example, technology-enabled smart buildings can be deployed more rapidly without having to
migrate entrenched IT infrastructure or retrofit buildings.
Fighting for Talent
Populations in the West are aging, the workforce is shrinking, and the supply of engineers,
scientists, mathematicians, and technical talent has not kept pace with demand. Businesses that
require the best, brightest technical employees must seek talent where it can be found. India and
China are educating millions of talented young people, and the five major IT companies in India,
including TCS, Infosys, Wipro, Satyam, and HC, plan to hire 100,000 people in FY08.1
Large potential markets represent a tremendous opportunity. However, there are other
opportunities that globalisation offers:
â- Business transformation: Globalisation motivates innovation in processes, approaches,
and products, which can be used to transform the business.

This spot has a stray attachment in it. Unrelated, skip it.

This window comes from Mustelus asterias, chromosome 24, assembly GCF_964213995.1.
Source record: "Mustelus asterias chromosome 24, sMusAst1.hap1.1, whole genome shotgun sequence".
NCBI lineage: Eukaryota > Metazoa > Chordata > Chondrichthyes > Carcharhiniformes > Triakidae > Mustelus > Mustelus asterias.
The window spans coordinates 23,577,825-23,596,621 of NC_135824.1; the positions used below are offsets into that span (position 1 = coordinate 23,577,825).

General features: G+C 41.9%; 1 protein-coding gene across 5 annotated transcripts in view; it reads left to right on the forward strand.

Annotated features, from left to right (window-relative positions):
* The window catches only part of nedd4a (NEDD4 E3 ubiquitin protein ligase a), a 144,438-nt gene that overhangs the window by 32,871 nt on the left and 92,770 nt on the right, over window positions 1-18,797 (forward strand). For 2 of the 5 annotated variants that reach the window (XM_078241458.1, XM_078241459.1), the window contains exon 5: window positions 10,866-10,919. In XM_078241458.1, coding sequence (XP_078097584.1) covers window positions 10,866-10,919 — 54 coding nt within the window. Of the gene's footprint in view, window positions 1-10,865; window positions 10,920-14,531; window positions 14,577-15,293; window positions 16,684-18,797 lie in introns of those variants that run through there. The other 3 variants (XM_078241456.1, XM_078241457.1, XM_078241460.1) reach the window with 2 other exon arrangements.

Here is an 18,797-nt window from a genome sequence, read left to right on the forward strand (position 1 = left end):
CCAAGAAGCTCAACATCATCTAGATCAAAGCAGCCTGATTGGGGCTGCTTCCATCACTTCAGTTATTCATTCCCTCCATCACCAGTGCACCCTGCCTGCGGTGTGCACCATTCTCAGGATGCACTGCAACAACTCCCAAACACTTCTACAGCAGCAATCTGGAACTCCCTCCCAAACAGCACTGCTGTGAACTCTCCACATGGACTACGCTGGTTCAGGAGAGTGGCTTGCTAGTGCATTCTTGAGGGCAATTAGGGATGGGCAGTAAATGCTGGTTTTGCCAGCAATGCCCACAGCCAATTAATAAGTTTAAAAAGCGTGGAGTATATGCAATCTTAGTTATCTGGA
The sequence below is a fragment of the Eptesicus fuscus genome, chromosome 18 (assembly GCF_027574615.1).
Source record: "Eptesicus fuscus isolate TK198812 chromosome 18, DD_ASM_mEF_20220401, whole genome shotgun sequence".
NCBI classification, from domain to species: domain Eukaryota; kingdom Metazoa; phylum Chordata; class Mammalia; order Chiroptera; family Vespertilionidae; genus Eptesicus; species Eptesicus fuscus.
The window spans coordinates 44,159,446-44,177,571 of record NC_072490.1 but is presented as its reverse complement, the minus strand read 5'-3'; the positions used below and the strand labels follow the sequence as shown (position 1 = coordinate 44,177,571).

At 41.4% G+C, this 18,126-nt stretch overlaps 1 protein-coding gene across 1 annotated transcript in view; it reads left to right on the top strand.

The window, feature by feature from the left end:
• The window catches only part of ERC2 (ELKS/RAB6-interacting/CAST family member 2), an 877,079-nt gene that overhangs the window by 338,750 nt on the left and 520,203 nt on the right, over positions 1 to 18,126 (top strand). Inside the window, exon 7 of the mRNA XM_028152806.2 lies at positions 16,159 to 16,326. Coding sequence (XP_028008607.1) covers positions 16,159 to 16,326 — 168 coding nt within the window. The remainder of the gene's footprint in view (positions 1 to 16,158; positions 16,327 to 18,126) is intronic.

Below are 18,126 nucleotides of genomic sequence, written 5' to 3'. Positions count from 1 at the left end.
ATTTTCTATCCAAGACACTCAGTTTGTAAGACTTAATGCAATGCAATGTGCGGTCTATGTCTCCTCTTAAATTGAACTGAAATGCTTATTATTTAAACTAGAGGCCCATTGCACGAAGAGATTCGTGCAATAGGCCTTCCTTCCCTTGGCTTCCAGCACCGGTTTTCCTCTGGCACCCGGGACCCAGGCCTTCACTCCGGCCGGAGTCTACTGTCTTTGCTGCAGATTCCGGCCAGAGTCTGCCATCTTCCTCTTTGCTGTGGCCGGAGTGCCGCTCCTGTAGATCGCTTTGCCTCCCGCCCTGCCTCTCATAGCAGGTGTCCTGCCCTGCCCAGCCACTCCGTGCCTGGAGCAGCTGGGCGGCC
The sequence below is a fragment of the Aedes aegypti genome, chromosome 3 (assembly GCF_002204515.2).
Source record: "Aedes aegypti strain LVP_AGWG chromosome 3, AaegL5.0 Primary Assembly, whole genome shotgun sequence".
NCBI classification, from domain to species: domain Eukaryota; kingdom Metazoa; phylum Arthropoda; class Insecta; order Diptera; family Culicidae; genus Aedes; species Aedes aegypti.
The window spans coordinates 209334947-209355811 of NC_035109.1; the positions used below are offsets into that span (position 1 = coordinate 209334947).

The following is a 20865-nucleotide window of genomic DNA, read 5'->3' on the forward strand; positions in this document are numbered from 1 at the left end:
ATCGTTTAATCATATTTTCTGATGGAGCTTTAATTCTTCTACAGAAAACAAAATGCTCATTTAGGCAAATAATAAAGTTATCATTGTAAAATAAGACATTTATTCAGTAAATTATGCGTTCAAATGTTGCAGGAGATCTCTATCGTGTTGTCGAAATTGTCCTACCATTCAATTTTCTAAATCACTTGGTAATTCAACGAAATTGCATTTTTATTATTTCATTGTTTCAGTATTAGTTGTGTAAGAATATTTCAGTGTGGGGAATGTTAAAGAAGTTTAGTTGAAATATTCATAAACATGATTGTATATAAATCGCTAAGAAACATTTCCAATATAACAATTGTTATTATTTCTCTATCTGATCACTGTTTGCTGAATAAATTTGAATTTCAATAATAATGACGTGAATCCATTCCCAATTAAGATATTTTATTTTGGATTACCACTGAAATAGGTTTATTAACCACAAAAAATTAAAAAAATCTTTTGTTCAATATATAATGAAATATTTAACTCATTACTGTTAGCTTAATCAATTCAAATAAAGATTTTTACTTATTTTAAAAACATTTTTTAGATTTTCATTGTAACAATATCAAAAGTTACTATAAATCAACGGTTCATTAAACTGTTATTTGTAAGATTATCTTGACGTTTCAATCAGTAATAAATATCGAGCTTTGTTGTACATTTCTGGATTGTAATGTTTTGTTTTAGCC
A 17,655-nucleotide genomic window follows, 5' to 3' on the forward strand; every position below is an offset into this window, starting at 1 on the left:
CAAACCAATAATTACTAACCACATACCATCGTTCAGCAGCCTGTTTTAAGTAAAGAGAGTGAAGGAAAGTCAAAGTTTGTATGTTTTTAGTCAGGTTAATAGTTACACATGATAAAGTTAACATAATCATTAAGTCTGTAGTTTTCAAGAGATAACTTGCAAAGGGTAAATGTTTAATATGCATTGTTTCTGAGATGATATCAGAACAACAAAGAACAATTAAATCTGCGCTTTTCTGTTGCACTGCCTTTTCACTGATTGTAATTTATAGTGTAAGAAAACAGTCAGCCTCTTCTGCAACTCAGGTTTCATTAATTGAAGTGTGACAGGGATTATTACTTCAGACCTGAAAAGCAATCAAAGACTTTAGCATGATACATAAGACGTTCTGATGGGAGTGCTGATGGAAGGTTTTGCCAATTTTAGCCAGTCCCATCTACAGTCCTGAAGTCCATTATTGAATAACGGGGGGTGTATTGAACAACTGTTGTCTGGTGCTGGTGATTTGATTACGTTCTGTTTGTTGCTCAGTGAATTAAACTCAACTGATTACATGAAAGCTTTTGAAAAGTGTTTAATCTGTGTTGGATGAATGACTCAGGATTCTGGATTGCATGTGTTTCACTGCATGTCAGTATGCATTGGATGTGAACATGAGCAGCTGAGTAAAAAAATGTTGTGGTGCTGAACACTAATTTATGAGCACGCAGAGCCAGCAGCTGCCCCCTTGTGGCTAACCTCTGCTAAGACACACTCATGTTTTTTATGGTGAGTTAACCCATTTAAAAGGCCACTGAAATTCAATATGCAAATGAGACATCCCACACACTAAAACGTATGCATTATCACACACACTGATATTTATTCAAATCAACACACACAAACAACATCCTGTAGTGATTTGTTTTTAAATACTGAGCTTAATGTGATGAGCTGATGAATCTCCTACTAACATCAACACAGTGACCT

â- Faster growth: Globalisation can accelerate growth by placing more resources closer
â- Profitable partnerships: Globalisation offers opportunities to partners with strong
organizations and multiplies the business's impact.
â- Optimized talent: With a global range of resources to draw on, businesses can improve
their abilities to bring the best talent to any given customer offering.
â- Superior customer service: Businesses can access resources from regions where people
are culturally service-oriented, using high-quality video or interactive solutions to deliver
superior customer service.